The California Lawyers Association (CLA) has asked the U.S. Supreme Court to resolve the test that applies to communications between lawyers and their clients involving both legal and nonlegal purposes, known as dual-purpose communications, and when those communications are protected by the attorney-client privilege. CLA supports adoption of the test that provides the most protection to the attorney-client privilege.
In an amicus brief filed June 1, CLA urges the Supreme Court to grant a petition for certiorari to review a Ninth Circuit decision, In re Grand Jury, 23 F.4th 1088 (9th Cir. 2022), which created a three-way split among the Circuit Courts on the issue of attorney-client privilege and dual-purpose communications.
The Ninth Circuit held that a dual-purpose communication is only privileged when the most significant purpose is legal. This test requires courts to evaluate and balance all the purposes for the communication. The decision conflicts with the D.C. Circuit, which found that a dual-purpose communication is privileged when it has a significant legal purpose. In the Seventh Circuit, a dual-purpose communication is never privileged.
CLA argues that the attorney-client privilege needs to be clearly defined so attorneys know the boundaries of the privilege and clients know when they can communicate freely and candidly with their counsel to ensure they are receiving competent and informed legal advice. CLA endorses the D.C. Circuit’s test.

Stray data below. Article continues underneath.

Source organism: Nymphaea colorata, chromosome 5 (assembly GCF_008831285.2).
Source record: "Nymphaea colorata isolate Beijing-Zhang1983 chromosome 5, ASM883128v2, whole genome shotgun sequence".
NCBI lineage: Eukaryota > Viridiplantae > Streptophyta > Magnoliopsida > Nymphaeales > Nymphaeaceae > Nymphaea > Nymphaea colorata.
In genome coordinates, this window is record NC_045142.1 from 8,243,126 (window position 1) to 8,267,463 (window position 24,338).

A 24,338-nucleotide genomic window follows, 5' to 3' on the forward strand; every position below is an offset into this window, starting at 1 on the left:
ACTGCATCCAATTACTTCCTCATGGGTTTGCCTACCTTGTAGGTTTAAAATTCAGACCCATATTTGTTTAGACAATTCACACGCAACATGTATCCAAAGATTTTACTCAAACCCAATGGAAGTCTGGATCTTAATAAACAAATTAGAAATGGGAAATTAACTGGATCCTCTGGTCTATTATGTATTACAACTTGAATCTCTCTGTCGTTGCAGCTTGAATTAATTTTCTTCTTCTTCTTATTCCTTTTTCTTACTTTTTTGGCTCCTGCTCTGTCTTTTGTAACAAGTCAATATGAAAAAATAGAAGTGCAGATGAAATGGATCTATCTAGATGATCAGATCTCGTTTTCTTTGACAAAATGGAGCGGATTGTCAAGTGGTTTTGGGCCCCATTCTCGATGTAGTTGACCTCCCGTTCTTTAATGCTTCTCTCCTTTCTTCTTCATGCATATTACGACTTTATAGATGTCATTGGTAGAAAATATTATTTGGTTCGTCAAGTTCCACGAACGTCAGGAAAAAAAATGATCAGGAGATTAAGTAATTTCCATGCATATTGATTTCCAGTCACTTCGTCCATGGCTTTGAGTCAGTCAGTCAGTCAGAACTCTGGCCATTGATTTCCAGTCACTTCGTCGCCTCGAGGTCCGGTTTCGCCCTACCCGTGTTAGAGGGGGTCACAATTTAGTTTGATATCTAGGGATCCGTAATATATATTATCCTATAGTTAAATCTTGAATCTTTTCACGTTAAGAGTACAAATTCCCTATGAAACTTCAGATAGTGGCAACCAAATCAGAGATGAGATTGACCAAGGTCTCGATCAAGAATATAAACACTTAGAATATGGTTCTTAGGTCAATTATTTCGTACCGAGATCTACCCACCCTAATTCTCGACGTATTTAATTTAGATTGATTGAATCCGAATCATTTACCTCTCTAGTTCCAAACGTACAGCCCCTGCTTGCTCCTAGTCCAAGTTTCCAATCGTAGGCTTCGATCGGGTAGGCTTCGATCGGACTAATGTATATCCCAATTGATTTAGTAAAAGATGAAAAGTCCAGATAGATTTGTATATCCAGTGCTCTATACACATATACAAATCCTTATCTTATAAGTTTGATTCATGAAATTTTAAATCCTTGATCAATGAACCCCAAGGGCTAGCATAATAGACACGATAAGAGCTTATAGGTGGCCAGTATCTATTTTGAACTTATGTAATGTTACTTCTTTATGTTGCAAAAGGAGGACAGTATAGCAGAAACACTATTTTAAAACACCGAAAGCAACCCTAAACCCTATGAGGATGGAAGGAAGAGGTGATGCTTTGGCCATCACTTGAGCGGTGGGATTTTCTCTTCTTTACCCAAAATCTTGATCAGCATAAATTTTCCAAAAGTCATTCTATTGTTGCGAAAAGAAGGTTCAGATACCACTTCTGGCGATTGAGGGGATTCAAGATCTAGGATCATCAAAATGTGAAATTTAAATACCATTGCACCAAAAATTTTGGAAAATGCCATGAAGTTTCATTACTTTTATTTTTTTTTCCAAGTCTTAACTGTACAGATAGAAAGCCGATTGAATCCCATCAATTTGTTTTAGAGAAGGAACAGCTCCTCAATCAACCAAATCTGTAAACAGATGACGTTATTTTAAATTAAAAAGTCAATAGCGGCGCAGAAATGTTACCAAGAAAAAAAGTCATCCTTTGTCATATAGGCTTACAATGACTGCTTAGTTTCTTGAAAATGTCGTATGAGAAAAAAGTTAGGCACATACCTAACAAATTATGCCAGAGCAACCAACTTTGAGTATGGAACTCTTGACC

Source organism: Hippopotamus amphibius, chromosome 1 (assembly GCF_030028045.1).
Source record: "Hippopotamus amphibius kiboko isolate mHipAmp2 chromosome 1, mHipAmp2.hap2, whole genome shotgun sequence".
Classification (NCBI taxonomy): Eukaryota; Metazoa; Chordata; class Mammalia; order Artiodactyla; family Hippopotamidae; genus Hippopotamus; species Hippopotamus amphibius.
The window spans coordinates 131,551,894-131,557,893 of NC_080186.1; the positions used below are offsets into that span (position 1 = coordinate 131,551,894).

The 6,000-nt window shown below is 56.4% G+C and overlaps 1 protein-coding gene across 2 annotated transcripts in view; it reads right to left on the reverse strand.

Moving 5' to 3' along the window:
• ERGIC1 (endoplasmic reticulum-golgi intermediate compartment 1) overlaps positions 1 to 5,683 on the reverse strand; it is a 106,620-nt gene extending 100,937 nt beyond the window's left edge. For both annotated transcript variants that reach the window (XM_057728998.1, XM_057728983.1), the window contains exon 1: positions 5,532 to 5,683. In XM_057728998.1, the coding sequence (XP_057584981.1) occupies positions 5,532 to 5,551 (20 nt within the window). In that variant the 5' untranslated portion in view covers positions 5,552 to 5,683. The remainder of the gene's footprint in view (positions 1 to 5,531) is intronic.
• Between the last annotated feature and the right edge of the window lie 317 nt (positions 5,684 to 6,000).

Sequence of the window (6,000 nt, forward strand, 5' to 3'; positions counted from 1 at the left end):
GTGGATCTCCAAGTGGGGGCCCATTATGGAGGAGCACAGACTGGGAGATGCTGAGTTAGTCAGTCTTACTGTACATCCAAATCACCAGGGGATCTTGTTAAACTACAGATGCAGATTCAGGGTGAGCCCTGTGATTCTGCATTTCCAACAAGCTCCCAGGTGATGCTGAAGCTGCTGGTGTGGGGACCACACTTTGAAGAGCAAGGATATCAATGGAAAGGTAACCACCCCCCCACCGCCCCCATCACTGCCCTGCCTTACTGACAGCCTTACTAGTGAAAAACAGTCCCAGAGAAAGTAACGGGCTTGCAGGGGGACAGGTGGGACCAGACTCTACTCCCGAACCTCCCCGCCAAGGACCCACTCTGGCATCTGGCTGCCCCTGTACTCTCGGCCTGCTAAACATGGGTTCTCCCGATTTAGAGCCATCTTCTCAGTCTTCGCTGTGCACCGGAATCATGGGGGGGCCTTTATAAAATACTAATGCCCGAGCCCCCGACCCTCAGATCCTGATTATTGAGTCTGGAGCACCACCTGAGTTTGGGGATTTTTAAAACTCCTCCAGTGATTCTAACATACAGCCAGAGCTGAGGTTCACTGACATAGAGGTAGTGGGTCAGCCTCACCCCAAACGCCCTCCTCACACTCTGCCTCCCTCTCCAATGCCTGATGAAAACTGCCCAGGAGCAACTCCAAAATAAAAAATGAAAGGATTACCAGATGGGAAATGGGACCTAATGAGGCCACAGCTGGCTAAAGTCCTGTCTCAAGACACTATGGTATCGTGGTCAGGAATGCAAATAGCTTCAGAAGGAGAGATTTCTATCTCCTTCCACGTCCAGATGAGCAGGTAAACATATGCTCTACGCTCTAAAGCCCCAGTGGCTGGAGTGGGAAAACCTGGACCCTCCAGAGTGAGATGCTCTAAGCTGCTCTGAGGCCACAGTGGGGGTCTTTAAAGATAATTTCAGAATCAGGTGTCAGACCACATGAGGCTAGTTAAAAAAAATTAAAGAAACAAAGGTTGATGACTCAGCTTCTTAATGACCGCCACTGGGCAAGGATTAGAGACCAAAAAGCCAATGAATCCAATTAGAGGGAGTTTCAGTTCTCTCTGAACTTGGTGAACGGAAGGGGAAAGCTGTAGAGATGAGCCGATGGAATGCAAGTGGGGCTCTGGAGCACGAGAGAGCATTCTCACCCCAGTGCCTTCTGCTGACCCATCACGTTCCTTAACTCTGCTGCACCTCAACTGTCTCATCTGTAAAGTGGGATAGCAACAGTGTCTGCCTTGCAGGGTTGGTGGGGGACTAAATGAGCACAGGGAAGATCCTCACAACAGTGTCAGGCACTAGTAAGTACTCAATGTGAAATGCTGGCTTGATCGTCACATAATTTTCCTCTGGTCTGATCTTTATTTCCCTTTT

“The CLA urges this Court to grant certiorari to protect this sacrosanct tenant of the legal profession and resolve the conflict in the circuit courts,” the amicus brief says. “The CLA has an interest in ensuring there are uniform and clear rules regarding whether a communication is privileged, especially when those rules substantially affect a broad spectrum of attorneys in many practice disciplines.”
Adria Price and Laura L. Buckley of CLA’s Taxation Section authored the brief, with editing and technical appellate assistance from H. Thomas Watson of CLA’s Amicus Committee.
“We appreciate the work of these dedicated volunteers who are helping to bring attention to an issue with nationwide significance for lawyers and their clients across the country,” CLA President Jeremy M. Evans said.
“This amicus brief highlights CLA’s invaluable role in advocating on issues of interest to our members and the legal profession as a whole,” CEO and Executive Director Oyango A. Snell said.
About California Lawyers Association:
Established in 2018, CLA is the bar association for all California attorneys. CLA’s mission is to promote excellence, diversity and inclusion in the legal profession and fairness in the administration of justice and the rule of law.